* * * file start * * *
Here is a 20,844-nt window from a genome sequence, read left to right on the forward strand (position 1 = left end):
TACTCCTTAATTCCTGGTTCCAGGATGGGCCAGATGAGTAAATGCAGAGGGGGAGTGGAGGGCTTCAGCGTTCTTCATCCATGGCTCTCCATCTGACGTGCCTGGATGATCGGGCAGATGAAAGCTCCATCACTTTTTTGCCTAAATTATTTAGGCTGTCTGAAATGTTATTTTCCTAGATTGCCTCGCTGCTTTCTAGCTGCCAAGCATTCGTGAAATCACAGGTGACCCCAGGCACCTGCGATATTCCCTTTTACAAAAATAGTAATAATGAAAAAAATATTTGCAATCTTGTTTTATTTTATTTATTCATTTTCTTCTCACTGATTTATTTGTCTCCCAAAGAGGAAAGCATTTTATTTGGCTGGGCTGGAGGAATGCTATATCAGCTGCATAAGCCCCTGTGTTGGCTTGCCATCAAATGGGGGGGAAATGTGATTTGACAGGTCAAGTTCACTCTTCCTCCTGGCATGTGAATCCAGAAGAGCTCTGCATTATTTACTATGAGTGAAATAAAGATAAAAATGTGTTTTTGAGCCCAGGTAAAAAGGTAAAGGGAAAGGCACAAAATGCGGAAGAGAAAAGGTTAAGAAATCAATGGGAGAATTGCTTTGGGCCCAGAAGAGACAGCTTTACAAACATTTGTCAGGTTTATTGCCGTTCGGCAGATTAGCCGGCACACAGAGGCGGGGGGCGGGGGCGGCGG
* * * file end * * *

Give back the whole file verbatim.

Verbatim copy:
Here is a 20,844-nt window from a genome sequence, read left to right on the forward strand (position 1 = left end):
TACTCCTTAATTCCTGGTTCCAGGATGGGCCAGATGAGTAAATGCAGAGGGGGAGTGGAGGGCTTCAGCGTTCTTCATCCATGGCTCTCCATCTGACGTGCCTGGATGATCGGGCAGATGAAAGCTCCATCACTTTTTTGCCTAAATTATTTAGGCTGTCTGAAATGTTATTTTCCTAGATTGCCTCGCTGCTTTCTAGCTGCCAAGCATTCGTGAAATCACAGGTGACCCCAGGCACCTGCGATATTCCCTTTTACAAAAATAGTAATAATGAAAAAAATATTTGCAATCTTGTTTTATTTTATTTATTCATTTTCTTCTCACTGATTTATTTGTCTCCCAAAGAGGAAAGCATTTTATTTGGCTGGGCTGGAGGAATGCTATATCAGCTGCATAAGCCCCTGTGTTGGCTTGCCATCAAATGGGGGGGAAATGTGATTTGACAGGTCAAGTTCACTCTTCCTCCTGGCATGTGAATCCAGAAGAGCTCTGCATTATTTACTATGAGTGAAATAAAGATAAAAATGTGTTTTTGAGCCCAGGTAAAAAGGTAAAGGGAAAGGCACAAAATGCGGAAGAGAAAAGGTTAAGAAATCAATGGGAGAATTGCTTTGGGCCCAGAAGAGACAGCTTTACAAACATTTGTCAGGTTTATTGCCGTTCGGCAGATTAGCCGGCACACAGAGGCGGGGGGCGGGGGCGGCGG